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Perfect budget storm: Virus, joblessness, weak tax receipts

A photo illustration of a tight budget. <(Image: Syda Productions, via Shutterstock)

The rise of unemployment, dwindling tax revenues, emergency spending to fight COVID-19 and renewed fears of wildfires this year are throwing deep strains on the state budget for the new fiscal year that starts just weeks from now.

Gov. Newsom proposed a $222 billion budget for 2020-21, but he has said the document will be rewritten to factor in the new costs of the coronavirus pandemic — estimated thus far at about $7 billion — and the surge in joblessness, which is expected to soon hit at least 12 percent in California, according to the Legislative Analyst. Nationally, unemployment currently is about 14.7 percent.

But in March, the jobless rate rose to more than 5 percent, up from February, and more increases are expected.

Before the coronavirus struck, California was not only expecting a strong fiscal year but was on the upswing with a record low in unemployment and paying off debt and covering deferred expenses. The budget reserve stood at about $21 billion. Typically, the draft budget is tweaked in May to reflect income tax receipts.

This year, it will be more than tweaked – it will be completely rewritten to reflect hard fiscal realities.

“This year I will be doing a May revise looking at tens of billions of dollars in deficit,” Newsom said at a briefing. “We just went tens of billions in surplus in just weeks to deficits,” adding that “the next few years we’re going to have to work through these challenges…we’ll work through them and  we’ll get out the other side.”

But in March, the jobless rate rose to more than 5 percent, up from February, and more increases are expected.

During the Great Recession, California experienced 43 months of double-digit joblessness, from February 2009 to August 2012.

Legislative Analyst Gabriel Petek, the Legislature’s nonpartisan fiscal adviser, said unemployment had risen sharply – driven in part by the tourism and retail sectors — and was projected to hit 12% to 15%. “While we don’t yet know the extent or duration of this downturn, past experience does suggest to us that the fiscal effects will persist for several budget cycles.”

Others are more pessimistic:  Economist Jeff Michael of the University of the Pacific said projected an 18.8% unemployment rate.

During the Great Recession, California experienced 43 months of double-digit joblessness, from February 2009 to August 2012.

LAO fiscal analyst Anne Hollingshead told lawmakers that “under a “typical” recession (e.g., an average-sized recession from the post-World War II period) California would expect to have $20 billion in lower revenue in 2019-20 and 2020-21, with an additional $30 billion lower revenues in subsequent years.

“If revenue losses were similar to the experience of the Great Recession, it would suggest a $35 billion revenue loss in the budget window and an additional $85 billion over the next few years,” she said.

Newsom projects a $54 billion shortage, while Petek puts the deficit at $18 billion to $31 billion. Both say it could take years to recover fully.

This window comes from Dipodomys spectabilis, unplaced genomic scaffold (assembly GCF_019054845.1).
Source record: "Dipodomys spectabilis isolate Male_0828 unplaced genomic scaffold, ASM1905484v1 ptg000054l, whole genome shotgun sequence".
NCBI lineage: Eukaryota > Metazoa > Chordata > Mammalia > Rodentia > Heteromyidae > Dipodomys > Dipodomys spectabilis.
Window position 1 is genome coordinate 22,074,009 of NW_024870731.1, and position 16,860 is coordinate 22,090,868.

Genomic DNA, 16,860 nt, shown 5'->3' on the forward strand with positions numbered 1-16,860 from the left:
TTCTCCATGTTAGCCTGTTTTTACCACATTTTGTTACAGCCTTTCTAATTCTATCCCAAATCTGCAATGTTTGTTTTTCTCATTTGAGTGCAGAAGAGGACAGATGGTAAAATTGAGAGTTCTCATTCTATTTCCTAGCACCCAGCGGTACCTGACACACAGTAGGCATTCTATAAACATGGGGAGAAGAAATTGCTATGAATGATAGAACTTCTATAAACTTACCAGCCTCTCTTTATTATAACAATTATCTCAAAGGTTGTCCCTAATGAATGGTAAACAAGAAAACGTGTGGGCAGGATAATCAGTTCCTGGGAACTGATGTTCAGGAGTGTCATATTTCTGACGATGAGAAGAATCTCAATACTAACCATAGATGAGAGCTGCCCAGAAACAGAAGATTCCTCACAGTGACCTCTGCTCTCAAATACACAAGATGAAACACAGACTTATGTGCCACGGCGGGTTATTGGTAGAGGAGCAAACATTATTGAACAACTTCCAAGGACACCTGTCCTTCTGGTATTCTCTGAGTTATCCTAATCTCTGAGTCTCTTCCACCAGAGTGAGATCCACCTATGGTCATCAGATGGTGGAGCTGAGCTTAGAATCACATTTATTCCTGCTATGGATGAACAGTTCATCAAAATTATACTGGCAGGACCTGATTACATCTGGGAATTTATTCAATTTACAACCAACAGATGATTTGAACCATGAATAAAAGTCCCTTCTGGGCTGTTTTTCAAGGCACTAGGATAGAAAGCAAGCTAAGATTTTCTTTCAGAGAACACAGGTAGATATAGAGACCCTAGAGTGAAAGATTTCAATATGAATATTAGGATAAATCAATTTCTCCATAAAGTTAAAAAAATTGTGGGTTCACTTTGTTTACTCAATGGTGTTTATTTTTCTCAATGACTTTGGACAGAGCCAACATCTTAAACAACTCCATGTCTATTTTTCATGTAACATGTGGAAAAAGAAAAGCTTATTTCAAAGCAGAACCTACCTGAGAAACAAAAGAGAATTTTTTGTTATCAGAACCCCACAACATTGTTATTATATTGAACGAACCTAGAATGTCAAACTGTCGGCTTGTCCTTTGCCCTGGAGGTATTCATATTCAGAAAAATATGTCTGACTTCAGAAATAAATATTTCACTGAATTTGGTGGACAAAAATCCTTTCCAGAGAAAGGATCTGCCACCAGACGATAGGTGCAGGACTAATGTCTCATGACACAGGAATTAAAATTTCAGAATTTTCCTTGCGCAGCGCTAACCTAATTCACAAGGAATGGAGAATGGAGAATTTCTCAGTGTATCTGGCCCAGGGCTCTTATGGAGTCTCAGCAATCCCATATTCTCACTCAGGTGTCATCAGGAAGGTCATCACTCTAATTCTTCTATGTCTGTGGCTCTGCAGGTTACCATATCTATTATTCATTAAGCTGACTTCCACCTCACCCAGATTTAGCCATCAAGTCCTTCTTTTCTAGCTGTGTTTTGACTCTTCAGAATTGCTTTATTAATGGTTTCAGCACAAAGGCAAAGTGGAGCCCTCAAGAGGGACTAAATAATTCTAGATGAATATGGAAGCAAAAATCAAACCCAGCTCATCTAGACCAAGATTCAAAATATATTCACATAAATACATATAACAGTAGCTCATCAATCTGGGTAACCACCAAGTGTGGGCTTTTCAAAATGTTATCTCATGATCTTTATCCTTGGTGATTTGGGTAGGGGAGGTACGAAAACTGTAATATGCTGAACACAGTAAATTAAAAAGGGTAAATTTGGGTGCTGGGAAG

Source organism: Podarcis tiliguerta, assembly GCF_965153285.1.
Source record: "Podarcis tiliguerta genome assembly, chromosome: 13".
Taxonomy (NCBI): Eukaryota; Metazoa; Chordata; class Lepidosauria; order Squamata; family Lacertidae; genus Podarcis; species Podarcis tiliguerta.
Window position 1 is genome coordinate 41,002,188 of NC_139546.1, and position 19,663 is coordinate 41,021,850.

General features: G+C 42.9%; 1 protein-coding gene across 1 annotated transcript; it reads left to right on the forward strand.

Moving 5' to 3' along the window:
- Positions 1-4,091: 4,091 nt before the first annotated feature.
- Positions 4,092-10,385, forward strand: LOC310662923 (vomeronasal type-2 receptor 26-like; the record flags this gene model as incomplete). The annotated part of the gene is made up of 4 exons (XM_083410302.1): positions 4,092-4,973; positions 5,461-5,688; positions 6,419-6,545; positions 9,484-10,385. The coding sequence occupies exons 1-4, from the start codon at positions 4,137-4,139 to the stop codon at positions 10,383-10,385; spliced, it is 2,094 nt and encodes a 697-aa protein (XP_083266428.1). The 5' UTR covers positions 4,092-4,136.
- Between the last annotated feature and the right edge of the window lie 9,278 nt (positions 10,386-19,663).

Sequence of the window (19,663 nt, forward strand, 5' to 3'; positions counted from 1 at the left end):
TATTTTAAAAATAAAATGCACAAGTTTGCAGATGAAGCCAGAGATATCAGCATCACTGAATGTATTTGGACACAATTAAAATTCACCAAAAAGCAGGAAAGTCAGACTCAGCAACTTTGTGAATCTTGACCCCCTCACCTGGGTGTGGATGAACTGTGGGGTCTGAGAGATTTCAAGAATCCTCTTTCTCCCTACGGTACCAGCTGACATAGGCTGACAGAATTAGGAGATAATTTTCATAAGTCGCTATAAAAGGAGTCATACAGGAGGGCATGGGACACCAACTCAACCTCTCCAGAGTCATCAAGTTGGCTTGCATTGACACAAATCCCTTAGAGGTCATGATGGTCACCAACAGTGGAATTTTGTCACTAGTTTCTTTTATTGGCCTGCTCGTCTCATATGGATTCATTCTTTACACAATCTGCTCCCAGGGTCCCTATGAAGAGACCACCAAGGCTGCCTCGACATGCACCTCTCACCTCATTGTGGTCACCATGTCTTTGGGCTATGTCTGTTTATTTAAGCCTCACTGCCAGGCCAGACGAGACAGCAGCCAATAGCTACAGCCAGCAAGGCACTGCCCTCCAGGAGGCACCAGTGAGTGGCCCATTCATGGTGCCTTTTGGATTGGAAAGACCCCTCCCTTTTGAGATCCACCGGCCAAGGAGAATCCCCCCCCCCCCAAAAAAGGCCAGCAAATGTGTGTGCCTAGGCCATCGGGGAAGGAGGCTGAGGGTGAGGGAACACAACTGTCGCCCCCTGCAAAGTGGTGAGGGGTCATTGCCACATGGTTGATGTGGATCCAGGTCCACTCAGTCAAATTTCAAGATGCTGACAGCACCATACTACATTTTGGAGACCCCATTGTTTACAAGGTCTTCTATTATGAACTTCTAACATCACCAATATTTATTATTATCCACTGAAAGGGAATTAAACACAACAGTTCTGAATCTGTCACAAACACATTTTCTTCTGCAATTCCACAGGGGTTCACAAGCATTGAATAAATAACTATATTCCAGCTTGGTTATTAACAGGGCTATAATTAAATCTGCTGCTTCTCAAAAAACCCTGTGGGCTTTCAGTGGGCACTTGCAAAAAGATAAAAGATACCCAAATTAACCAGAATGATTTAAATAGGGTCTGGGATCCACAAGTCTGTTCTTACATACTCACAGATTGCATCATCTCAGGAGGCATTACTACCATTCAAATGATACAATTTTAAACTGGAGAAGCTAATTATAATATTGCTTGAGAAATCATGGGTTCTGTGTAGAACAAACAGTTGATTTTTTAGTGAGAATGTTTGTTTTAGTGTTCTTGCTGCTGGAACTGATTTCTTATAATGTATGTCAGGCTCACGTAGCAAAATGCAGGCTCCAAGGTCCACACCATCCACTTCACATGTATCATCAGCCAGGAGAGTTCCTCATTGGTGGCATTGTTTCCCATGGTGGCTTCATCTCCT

Finance Department Director Keely Bosler, who writes the governor’s budgets, recently told a gathering at the  California Chamber of Commerce that the department intends to “build a strong foundation [with the] highest levels of reserves” to ensure a “structurally balanced” budget.

In light of the unexpected fiscal pressures stemming from COVID-19, how will such changes affect the formerly balanced budget?

Newsom projects a $54 billion shortage, while Petek puts the deficit at $18 billion to $31 billion. Both say it could take years to recover fully.

From Gov. Newsom’s announcements of implementing paid sick leave benefits for food sector workers$42 million to protect foster youth and families, and $100 million to support child care services for essential workers and vulnerable populations, the unforeseen expenses continue to pile up. Governor Newsom addressed such financial ramifications as placing California “in a pandemic-induced recession” in dealing with the outbreak.

Wildfires, which are near-annual major disasters in California, also will require costly state resources, especially during a pandemic. Firefighters’ base camps, for example, might have to be dramatically expanded at specific fires to allow for social distancing. One official estimated the camps might have to be quadrupled in size.

Finance Department official Vivek Viswanathan estimated the state will incur “approximate $7 billion in expenditures relating to COVID-19 for 2020.”

The Special Budget and Fiscal Review Subcommittee on COVID-19 Response called representatives from the Finance Department, the LAO and others into a hearing — maintaining social distance measures — to ponder state responses and fiscal decisions.

In the Senate, up for discussion is $25 billion emergency plan to provide relief for renters and early-payment vouchers to taxpayers.

Finance Department official Vivek Viswanathan estimated the state will incur “approximate $7 billion in expenditures relating to COVID-19 for 2020,” but he cautioned that his projection is uncertain because of daily informational changes and updates.

But one thing is certain, he said: The combination of this health crisis, stay-at-home measures and drop in economic activity have all combined to create  “a significant negative effect in state revenues, both in the current year as well as in the upcoming budget year.”

Patek said COVID-19 has already forced California into a recession, and noted that March represented the “largest one month increase in the unemployment rate since 1975.” In March, California’s jobless rate was 5.3 percent.

Editor’s Note: Sabrina Zunich is a Capitol Weekly intern from UC Davis.

 


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